By Cary Snyder
Herald Staff Writer
Ron Pollock spent countless hours reading newspaper archives and pouring over microfilm to compile information on the races that have been held at the Sharon Speedway since it opened in 1931. He then located many former drivers or family members of those who raced on what is now a å-mile dirt and clay track in Hartford.
The result of his labor is the auto racing enthusiast’s recently self-published book, “Sharon Speedway: The First 50 Years, 1931-1980.”
The 256-page history that includes more than 300 photos of the cars and drivers who provided entertainment on the track is Pollock’s second book. He also produced a work on the former Canfield Speedway.
The detail he included of each race varies. Some garner only a line or two; others are recapped in large paragraphs.
“It’s race by race, everything we could find,” said Pollock, 62, of Niles.
Pollock estimated 95 percent of the information in his book is from The Herald archives that he read at the Shenango Valley Library in Sharon. He also looked at old editions of The Tribune-Chronicle (Warren), The Vindicator (Youngstown) and The Record-Argus (Greenville).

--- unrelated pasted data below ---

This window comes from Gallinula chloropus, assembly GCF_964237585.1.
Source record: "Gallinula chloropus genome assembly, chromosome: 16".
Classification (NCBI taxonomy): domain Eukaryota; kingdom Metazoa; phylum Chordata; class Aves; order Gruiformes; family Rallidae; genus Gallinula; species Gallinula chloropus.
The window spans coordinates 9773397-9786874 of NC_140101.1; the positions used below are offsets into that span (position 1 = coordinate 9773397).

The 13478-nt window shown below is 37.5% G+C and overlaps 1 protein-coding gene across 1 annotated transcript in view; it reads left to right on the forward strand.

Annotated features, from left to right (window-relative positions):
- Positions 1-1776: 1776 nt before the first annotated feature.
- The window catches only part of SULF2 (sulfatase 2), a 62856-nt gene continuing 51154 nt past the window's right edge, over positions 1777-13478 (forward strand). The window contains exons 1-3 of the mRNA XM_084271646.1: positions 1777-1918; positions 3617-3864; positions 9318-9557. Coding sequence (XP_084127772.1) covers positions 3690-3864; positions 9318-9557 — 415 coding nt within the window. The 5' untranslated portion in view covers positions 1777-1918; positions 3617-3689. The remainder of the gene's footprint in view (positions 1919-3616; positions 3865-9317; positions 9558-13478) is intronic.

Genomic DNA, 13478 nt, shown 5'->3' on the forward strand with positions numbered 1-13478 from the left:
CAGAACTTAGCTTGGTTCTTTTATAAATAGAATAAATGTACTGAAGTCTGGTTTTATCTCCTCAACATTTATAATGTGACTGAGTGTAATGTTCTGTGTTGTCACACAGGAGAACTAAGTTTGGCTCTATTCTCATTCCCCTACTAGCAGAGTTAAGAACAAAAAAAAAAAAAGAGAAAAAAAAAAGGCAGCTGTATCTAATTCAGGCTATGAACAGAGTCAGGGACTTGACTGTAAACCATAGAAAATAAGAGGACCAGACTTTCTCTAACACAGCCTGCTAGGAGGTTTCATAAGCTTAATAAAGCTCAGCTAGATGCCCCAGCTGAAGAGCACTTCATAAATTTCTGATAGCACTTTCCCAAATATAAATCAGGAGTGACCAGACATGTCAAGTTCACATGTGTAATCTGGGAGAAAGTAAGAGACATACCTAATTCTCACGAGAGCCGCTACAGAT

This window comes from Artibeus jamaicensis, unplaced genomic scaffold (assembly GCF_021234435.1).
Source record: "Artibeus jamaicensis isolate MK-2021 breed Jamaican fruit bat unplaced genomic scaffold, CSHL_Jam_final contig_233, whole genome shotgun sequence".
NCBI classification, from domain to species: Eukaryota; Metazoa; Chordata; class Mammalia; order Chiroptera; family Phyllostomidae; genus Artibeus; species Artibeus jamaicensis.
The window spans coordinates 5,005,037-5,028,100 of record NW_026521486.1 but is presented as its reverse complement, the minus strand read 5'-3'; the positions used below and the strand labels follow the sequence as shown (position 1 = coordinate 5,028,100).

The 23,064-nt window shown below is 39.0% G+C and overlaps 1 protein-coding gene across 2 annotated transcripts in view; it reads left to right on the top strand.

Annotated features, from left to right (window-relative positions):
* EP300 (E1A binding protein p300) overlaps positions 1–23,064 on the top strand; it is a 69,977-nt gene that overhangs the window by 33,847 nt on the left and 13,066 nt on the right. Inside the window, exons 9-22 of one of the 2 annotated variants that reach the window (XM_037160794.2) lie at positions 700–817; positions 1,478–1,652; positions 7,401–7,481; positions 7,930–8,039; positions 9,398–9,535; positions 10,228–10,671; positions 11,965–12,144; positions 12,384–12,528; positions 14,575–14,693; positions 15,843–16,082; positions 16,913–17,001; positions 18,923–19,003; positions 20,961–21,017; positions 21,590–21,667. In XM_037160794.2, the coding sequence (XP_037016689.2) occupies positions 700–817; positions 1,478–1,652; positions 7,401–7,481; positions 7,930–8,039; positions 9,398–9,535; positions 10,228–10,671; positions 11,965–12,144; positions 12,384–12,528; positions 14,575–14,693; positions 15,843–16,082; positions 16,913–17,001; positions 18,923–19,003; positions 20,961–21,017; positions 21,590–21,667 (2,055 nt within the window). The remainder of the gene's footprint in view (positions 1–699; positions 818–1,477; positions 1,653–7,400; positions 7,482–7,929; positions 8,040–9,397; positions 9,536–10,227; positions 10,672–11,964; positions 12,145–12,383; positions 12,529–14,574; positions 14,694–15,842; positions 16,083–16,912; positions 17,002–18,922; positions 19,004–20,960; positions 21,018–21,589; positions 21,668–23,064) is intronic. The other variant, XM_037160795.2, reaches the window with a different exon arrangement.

Former drivers or their family members contributed many of the photographs that appear in the book. Acquiring the photos took some leg work for Pollock and his wife, Patty, because most of those who competed in the track’s early days have died.
“It’s a real struggle,” Pollock said of gathering the information. “I can’t tell you how many miles we racked up, and that’s just a local book.”
The book is more than just a race-by-race recap. Through pictures and tales of the drivers, he chronicles the evolution of the track that Homer McCracken and Lee Poorbaugh built.
When it first opened, the è-mile track had banks 12-feet high on the turns and 4-feet high on the straight-aways. During the years, racing featured the predecessor of the modern Sprint cars.
By Cary Snyder
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